Bridges is the first full-length debut, following 2017’s EP Wanderlust, for talented alto saxophonist and clarinetist Ana Nelson from Indiana who points to such formidable mentors as Walter Smith III, Greg Ward, and Gary Bartz, among several others. Originally trained in classical music, the album title is Nelson’s way of expressing a program that includes jazz, classical, and Brazilian offerings. Two of her seven originals have the accompaniment of a string quartet while the other five feature a conventional jazz quartet or quintet. Present on all but one composition is her musical and life partner, Jamaal Baptiste on piano, who also co-produced the album. Bassist Brendan Keller-Tuberg and drummer Carter Pearson are aboard for the first four.
She first introduces the string quartet (Marina Alba Lopez, Jodi Dunn, Alice Ford, and Kevin Flynn) accompanying her alto for the haunting “Blue Flower,” again revealing shimmering pianism from Baptiste. The string quartet returns for Nelson’s soaring, expressive excursion on clarinet in “Let the Light In,” a distinctively classical leaning piece while she gets downright celebratory in the Brazilian flavored clarinet -piano duet, “NelBap Choro.” To close the program, playing alto, she proves that she can swing in straight-ahead jazz style, inviting her tenorist father, Bill Nelson, to form a quintet with her, Baptiste, bassist Jeremy Allen and drummer Steve Houghton on “Fruit of the Groove.”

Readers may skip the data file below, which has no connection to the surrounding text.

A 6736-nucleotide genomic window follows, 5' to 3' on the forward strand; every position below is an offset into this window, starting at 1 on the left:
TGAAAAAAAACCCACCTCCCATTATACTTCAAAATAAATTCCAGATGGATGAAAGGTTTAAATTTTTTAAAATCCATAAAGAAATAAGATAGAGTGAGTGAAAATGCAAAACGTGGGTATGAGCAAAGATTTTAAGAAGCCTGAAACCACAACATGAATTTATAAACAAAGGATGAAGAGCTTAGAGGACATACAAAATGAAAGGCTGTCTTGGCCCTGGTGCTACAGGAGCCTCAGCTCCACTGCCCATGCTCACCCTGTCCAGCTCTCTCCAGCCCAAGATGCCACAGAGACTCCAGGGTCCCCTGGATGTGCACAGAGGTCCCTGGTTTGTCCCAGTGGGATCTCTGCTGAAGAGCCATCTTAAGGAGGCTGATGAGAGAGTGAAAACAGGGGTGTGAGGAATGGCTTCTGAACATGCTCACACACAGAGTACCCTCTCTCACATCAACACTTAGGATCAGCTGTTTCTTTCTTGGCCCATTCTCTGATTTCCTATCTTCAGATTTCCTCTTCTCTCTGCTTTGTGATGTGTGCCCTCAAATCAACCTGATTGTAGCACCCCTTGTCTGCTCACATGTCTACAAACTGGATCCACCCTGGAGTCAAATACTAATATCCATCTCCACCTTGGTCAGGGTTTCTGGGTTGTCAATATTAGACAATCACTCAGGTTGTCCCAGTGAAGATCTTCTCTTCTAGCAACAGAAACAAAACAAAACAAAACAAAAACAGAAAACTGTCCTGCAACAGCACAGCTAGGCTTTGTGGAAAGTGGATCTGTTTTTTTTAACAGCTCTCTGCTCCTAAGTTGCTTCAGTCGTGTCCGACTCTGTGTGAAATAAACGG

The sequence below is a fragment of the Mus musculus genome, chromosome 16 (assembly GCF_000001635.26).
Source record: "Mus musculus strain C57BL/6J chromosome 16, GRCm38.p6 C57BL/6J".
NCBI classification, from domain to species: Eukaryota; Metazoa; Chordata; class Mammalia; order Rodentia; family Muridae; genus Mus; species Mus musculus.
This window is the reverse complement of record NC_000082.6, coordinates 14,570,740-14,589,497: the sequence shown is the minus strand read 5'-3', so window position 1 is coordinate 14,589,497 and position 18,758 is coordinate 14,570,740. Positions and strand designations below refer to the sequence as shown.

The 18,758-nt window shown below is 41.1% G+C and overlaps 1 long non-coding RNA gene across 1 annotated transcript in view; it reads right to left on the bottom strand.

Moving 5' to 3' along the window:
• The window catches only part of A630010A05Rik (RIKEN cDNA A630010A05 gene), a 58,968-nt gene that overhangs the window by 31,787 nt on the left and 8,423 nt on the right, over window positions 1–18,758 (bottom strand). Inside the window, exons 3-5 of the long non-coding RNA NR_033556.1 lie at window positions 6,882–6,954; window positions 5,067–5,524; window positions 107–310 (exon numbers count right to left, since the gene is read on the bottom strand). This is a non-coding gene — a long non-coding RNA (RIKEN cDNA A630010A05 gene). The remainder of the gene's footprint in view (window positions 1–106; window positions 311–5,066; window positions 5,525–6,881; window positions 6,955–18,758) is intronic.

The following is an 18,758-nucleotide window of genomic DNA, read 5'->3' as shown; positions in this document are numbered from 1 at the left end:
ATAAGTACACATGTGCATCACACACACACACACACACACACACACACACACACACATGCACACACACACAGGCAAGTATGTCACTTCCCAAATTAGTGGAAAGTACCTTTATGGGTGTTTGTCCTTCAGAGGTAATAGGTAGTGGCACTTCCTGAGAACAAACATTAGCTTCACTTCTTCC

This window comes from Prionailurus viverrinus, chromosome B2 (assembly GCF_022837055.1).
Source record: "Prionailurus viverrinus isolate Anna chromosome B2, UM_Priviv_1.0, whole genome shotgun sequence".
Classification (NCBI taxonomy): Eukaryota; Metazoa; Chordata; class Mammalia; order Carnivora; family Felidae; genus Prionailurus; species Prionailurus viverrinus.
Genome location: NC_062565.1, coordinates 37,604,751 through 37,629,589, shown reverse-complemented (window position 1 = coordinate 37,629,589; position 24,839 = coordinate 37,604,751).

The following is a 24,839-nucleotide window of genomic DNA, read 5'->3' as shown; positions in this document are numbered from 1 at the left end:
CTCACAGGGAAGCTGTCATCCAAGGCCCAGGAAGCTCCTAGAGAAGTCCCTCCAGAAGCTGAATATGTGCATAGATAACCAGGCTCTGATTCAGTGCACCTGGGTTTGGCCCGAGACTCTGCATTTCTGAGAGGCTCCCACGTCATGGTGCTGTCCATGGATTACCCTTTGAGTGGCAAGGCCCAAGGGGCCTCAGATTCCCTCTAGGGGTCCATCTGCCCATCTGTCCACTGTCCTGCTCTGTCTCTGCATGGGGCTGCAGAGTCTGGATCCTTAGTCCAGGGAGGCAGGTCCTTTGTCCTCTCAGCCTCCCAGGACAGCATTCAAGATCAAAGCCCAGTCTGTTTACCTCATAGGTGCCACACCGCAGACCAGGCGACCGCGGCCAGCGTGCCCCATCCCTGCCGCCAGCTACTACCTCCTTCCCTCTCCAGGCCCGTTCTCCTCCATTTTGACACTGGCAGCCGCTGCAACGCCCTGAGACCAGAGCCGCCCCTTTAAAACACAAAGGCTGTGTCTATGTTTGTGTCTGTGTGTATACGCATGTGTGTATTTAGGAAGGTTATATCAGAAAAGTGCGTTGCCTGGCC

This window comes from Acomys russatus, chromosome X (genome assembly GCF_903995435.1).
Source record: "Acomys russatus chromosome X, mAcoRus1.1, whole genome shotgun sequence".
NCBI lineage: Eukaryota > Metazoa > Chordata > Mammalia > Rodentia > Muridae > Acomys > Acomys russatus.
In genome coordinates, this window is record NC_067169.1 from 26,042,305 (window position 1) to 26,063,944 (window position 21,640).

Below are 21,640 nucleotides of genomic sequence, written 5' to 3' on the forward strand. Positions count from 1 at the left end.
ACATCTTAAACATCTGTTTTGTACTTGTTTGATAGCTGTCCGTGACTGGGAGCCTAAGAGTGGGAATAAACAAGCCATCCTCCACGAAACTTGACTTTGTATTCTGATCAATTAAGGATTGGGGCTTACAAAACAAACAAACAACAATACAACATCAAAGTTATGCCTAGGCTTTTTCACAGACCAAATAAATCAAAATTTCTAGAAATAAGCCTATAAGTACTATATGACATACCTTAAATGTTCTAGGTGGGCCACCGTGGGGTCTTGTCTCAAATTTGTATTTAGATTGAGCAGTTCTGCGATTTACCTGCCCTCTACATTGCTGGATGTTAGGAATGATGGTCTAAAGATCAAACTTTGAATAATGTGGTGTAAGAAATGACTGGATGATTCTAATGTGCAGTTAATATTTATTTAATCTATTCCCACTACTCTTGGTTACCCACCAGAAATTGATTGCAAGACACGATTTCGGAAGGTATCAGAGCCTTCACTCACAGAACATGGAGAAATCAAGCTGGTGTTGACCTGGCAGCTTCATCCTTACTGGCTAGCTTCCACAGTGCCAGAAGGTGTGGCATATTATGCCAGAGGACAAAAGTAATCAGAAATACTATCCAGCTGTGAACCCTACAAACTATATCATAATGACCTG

Through these eclectic offerings, one gets the sense that while Nelson is fluent in these three styles, that she favors classical and clarinet. Her jazz chops are fluid, and she possesses rich, clear tone on both instruments, but she seems to still be evolving that side. We note that she and Baptiste are a performing in the NelBap Duo which specializes in jazz and Brazilian music. It would make sense that Nelson wants to begin by presenting this wide menu, perhaps specializing in one of the genres in future recordings. Nelson also specializes in modern clarinet works and let’s face it, we don’t have many jazz musicians left who feature clarinet as the main instrument. She’s got the chops to add to those precious few.
- Jim Hynes